An old wooden trunk comes back to life thanks to resin and fluorescent pigment
There is a great passion for wooden and resin items of furniture
For the beginners or those who have never used resin and fluorescent pigment before, we have created a brief guide that we hope will give you some useful advice.
We already know that resin gives a “wet” and polished effect. By using in addition the fluorescent pigment, we will enhance wood imperfections, turning the wooden trunk into a modern and unique item.
Resin preparation: we recommend to prepare 200-250 gr [0,44-0,55 lb] of resin for each sqm of the table surface; mix it carefully, following all the instructions included in the package. Once the resin is thoroughly mixed, leave it to rest (5 min) so that the air bubbles that appeared during the mixing procedure can rise.
Where to start?
The first step is to seal the surface of the wood, by applying the resin with a brush. In this way, all the holes (or defects) will be closed and when you will cast the resin it won’t leak out of the unsealed holes (if there are large cracks or openings, seal them with paper tape first). Wait around half a day for the resin to solidify and then get ready for the second step.
How to apply the resin on the trunk?
Start pouring the resin (using a plastic pot with spout) from the centre of the trunk. Since the edges of the trunk are usually irregular, pour it slowly and evenly over the surface. In this way it will be easier to achieve the so-called “mirror effect”.
The edges are the hardest parts. Put a piece of cardboard or a nylon sheet (both is better) on the floor, then carefully pour the resin right on the corner of the edge, and keep pouring along the entire perimeter. After that, quickly spread the “streams” of resin on the sides of the table with a brush, so that it evenly soaks all the wood fibre. After this operation, check the surface to find imperfections (air bubbles).
We recommend to use a hair dryer (or rather a blow dryer) and direct it over the bubbles on the surface to make them burst. If the resin “sneaks” into any surface defects, apply an additional quantity over the defect. Repeat the operation, if necessary. After 24 hours, the table is ready, and you can assemble the legs.
How much resin do you need?
Let’s choose the amount of resin and the amount of fluorescent powder pigment you need!
In order to have a thickness of at least 1,5 mm [0,05”] and therefore achieve the self-levelling (mirror) effect, about 2 kg [4,40 lb] of resin/sqm are required (also according to the size of the holes to filled).
If you use a section of a circular trunk 60×60 cm [23,62”x23,62”], you will have an area of about 0.3 sqm (0.3×0.3×3.14). Then 2 kg [4,40 lb] X 0.3 sqm = about 700 gr [1,54 lb] of compound A + B (we suggest to use our “multipurpose” resin).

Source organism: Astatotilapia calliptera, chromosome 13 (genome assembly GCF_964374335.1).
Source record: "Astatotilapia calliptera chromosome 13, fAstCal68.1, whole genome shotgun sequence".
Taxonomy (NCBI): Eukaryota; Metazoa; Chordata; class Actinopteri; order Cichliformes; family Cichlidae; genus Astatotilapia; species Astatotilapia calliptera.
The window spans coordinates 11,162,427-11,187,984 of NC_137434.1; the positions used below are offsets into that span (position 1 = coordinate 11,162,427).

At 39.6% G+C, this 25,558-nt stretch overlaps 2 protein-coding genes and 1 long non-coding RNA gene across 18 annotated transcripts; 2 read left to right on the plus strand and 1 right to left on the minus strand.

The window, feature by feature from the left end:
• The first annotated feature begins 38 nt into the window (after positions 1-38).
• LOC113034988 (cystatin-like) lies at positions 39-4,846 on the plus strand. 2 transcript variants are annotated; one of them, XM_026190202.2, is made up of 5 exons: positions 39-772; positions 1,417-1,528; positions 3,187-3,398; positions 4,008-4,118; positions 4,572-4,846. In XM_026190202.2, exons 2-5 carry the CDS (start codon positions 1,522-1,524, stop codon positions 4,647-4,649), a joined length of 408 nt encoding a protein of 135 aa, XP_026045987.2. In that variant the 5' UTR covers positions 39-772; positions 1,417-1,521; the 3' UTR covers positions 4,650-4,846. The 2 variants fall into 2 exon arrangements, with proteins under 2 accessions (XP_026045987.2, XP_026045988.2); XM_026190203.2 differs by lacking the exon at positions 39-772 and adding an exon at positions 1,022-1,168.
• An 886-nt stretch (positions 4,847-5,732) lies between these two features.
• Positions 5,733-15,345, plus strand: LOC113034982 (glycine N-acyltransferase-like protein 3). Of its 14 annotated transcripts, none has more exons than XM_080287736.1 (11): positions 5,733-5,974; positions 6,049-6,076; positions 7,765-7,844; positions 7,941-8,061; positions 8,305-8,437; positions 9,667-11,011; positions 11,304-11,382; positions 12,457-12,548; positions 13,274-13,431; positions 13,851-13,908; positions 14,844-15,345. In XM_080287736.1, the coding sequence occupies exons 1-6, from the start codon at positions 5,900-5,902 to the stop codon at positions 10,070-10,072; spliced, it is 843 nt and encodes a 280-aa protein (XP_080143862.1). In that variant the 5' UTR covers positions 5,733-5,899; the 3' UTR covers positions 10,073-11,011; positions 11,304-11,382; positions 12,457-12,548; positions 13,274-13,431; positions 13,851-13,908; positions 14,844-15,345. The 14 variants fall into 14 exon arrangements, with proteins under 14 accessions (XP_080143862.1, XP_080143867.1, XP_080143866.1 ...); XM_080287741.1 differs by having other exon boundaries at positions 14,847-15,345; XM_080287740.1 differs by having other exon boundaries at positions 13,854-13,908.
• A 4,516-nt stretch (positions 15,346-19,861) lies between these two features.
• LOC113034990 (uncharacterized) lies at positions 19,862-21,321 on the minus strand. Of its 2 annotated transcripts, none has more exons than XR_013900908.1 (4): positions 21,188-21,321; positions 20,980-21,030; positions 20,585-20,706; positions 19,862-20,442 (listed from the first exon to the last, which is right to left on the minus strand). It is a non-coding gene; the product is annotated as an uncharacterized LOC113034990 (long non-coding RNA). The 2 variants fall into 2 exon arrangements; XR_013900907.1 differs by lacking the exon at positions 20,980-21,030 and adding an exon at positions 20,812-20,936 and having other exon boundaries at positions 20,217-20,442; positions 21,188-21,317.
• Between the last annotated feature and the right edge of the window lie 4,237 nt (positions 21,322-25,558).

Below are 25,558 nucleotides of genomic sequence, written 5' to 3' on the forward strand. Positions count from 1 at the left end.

It is advisable to always take a few extra pounds of resin, rather than finding out afterwards that you need 100 gr [0,22 lb] more and that therefore the surface will not self-level. Consider it an investment, since you’ll be able to perform 2-3 extra tests to find the fluorescent pigment concentration you like. This leads to the second question:
How much fluorescent or phosphorescent powder should you buy?
It obviously depends on the size of the holes to be filled. The fluorescent pigment is very effective, therefore it requires a quantity of about 20%. So, if you have 1 kg [2,20 lb] of resin, you need 200 gr [0,44 lb] of pigment.
A trick to save pigment is to fill the larger holes with transparent resin first and then fill only the last few inches with the resin mixed with the pigment.
Before starting, we recommend to perform a little test in a plastic cup, until you achieve the desired fluorescent effect.
For example: 15 gr [0,03 lb] of epoxy component + 3 gr [0,006 lb] of fluorescent pigment powder. Once hardened and exposed to the sun, you can understand how to create this product. If you are not satisfied, try again with 15 gr [0,03 lb] of resin + 5 gr [0,011 lb] of pigment powder, until you achieve the desired fluorescence!
Golden Rule: if you don’t have that much experience with epoxy, perform a test on a small wooden board before applying it on a gorgeous piece of olive-wood or any other valuable wood cuttings, in order to gain experience and manual skills with the product.
Hopefully, these brief technical suggestions will help you avoid (or at least reduce) the major “setbacks” that may occur during this beautiful processing: don’t be discouraged if the first test is not perfect, the final result will improve more and more with every attempt.
Here’s an idea – add glitters or pieces of coloured glass: